Friday, July 30, 2010

Not so good news

Thankfully, our family is fine, we have our health, and everything is about the same.

The first item is, Musical Daddy did not get the high school band job for which he interviewed a few days ago. He didn't even make the second round. I'm glad that he was able to get in the door, because it means that there's something appealing about him on "paper" that caused them to invite him in. Even so, for him to have gotten this job would have meant an end to our immediate lifestyle worries. And would have also made both of us feel like there is hope for one or both of us in the teaching profession. With it only being the end of July, we have a few more weeks before we panic.

For the second item, we need prayers upon prayers, and if ever there were a time for a miracle, now would be a great one. There is a little girl, 10 years old, who has been fighting Wilms Tumor for about 4 years. She has received three different courses of treatment, and they have just learned that the cancer is back. They are a family who has great faith which is being tested over and over...please pray for Riley.

And hug your children.

Big boy stuff

The Boy had his very first haircut yesterday. At nearly 3, normally a kid would have a LOT more hair but, you know. The woman who cut his hair also gave my sisters their first haircut and has been cutting my mom's hair, and mine off and on, for 24 years. Even when she moved from a salon down the street to one 20 minutes away, we continued to go to her. She cried when my mother had cancer and went wig shopping with her. She cried even more for The Boy.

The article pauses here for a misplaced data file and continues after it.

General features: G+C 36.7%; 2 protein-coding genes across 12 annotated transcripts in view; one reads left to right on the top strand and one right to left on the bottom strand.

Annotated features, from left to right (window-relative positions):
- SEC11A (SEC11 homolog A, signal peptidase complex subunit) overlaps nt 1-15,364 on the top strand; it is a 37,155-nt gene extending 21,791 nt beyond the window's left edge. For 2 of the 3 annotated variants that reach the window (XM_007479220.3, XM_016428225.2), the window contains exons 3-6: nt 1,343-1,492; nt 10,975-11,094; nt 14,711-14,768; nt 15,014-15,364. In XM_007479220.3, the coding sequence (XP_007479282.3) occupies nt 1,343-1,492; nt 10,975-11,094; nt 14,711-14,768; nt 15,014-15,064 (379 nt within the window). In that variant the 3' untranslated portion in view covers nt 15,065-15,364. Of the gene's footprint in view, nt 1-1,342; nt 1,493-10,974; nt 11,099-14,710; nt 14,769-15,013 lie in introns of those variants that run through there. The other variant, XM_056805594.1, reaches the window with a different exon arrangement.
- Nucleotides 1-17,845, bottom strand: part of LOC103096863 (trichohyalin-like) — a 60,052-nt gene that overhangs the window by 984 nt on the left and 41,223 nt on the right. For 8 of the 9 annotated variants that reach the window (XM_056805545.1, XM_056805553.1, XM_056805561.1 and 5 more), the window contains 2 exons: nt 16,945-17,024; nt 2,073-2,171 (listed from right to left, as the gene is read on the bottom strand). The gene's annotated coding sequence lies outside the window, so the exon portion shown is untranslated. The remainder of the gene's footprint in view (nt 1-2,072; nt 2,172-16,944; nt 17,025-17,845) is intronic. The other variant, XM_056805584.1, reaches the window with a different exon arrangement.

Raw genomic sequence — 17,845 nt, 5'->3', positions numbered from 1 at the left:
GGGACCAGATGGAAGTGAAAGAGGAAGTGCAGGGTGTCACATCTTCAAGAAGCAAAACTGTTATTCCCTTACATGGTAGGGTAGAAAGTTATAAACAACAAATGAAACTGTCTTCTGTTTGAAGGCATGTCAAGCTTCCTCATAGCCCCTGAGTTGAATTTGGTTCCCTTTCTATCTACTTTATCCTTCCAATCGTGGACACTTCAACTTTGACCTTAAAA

She just cleaned up the edges a little bit. And put in a bit of gel so that he could sport the little spiky bangs on the end. If anyone knows the name of that hairstyle, the one where the front sticks up, let me know.

As for the potty, we are still in the same place. Very rare trips unprompted, able to stay on schedule with pee if we pay attention, but poo is still random and difficult to control. We will probably wait until after his doctor visits to pursue potty training again in earnest, as they will probably have some insight.

Meatball is just THIS close to walking on his own. He stands alone for a little while as he plays sometimes.

We have a great NJ vacation planned. Musical Daddy also might have a second interview for a GREAT job, so our plans may change.

Also, Musical Daddy is doing a little caffeine detox. Fun for him. He's not going completely caffeine free--just going down to a little cup a day and the rest decaf.

We went to an indoor playplace yesterday. Review to follow.

Thursday, July 29, 2010


Saturday, July 24, 2010

The Ebb and Flow of Activity

This past week was a very slow one for us.

On Tuesday, two volunteers from our area's Make-A-Wish came to visit us to talk about The Boy's wish, which is going to be a Disney trip. We're not entirely sure when we're going to do it yet. Waiting too long is almost like tempting fate, know what I mean? But we'll wait at least until one of us gets a job.

VERY cute: The Boy was asked to draw his wish, and he drew three circles in the shape of Mickey Mouse.

Also on Tuesday, both boys were running fevers. Remembering that we have two children who do NOT need to be rushed to the ER when they have fevers, we called the doctor's office. Tylenol and fluids. The fevers were gone after about 24 hours.

To be replaced by colds, one for each of them, that started on Friday.